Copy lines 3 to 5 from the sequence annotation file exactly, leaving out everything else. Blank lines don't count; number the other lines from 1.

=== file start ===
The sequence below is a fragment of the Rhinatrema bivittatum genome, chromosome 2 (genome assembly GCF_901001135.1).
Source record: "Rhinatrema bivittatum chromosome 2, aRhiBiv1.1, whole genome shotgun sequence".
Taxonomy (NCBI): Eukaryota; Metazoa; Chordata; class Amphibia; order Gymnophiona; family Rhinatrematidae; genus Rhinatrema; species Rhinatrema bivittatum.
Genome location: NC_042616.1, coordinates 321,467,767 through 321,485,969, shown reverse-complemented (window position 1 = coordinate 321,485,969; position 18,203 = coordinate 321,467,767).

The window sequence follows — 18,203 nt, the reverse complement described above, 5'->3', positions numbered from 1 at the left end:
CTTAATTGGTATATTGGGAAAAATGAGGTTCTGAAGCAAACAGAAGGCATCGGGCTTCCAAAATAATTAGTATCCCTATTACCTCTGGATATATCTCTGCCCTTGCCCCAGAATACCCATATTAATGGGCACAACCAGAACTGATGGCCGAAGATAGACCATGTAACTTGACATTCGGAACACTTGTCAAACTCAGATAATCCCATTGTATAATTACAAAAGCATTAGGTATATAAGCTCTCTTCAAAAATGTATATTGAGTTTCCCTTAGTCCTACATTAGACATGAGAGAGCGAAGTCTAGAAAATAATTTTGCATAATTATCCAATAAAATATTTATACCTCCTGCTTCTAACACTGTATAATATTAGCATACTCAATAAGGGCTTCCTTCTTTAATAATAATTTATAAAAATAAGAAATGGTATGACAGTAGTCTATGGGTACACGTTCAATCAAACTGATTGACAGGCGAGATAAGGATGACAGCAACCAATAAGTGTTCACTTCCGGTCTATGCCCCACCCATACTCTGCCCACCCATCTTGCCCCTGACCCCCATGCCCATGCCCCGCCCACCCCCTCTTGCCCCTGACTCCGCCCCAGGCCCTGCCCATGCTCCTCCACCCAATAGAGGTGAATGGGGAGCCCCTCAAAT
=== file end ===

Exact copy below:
Taxonomy (NCBI): Eukaryota; Metazoa; Chordata; class Amphibia; order Gymnophiona; family Rhinatrematidae; genus Rhinatrema; species Rhinatrema bivittatum.
Genome location: NC_042616.1, coordinates 321,467,767 through 321,485,969, shown reverse-complemented (window position 1 = coordinate 321,485,969; position 18,203 = coordinate 321,467,767).

The window sequence follows — 18,203 nt, the reverse complement described above, 5'->3', positions numbered from 1 at the left end: